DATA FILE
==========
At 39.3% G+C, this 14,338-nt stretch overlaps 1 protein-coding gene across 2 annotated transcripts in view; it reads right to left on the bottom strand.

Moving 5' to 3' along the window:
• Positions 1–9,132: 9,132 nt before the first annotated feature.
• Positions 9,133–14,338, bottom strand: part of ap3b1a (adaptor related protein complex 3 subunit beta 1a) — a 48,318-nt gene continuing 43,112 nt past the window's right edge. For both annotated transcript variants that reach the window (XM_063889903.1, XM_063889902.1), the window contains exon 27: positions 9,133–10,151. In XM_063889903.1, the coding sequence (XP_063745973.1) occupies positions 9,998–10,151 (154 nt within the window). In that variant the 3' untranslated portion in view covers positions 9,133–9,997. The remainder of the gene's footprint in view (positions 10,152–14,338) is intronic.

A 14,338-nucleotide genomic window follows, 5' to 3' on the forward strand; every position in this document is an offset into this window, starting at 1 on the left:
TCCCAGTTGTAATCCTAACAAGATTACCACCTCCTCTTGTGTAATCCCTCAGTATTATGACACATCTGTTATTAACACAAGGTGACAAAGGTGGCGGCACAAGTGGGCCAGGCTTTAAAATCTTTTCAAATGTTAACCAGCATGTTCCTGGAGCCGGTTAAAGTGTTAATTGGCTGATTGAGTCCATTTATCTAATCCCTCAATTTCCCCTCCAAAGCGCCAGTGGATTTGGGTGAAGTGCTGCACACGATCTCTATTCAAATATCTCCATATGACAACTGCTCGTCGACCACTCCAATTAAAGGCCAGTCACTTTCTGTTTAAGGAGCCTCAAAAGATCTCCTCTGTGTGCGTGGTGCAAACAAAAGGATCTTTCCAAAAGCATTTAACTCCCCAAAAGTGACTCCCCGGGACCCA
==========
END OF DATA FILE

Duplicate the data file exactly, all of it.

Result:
At 39.3% G+C, this 14,338-nt stretch overlaps 1 protein-coding gene across 2 annotated transcripts in view; it reads right to left on the bottom strand.

Moving 5' to 3' along the window:
• Positions 1–9,132: 9,132 nt before the first annotated feature.
• Positions 9,133–14,338, bottom strand: part of ap3b1a (adaptor related protein complex 3 subunit beta 1a) — a 48,318-nt gene continuing 43,112 nt past the window's right edge. For both annotated transcript variants that reach the window (XM_063889903.1, XM_063889902.1), the window contains exon 27: positions 9,133–10,151. In XM_063889903.1, the coding sequence (XP_063745973.1) occupies positions 9,998–10,151 (154 nt within the window). In that variant the 3' untranslated portion in view covers positions 9,133–9,997. The remainder of the gene's footprint in view (positions 10,152–14,338) is intronic.

A 14,338-nucleotide genomic window follows, 5' to 3' on the forward strand; every position in this document is an offset into this window, starting at 1 on the left:
TCCCAGTTGTAATCCTAACAAGATTACCACCTCCTCTTGTGTAATCCCTCAGTATTATGACACATCTGTTATTAACACAAGGTGACAAAGGTGGCGGCACAAGTGGGCCAGGCTTTAAAATCTTTTCAAATGTTAACCAGCATGTTCCTGGAGCCGGTTAAAGTGTTAATTGGCTGATTGAGTCCATTTATCTAATCCCTCAATTTCCCCTCCAAAGCGCCAGTGGATTTGGGTGAAGTGCTGCACACGATCTCTATTCAAATATCTCCATATGACAACTGCTCGTCGACCACTCCAATTAAAGGCCAGTCACTTTCTGTTTAAGGAGCCTCAAAAGATCTCCTCTGTGTGCGTGGTGCAAACAAAAGGATCTTTCCAAAAGCATTTAACTCCCCAAAAGTGACTCCCCGGGACCCA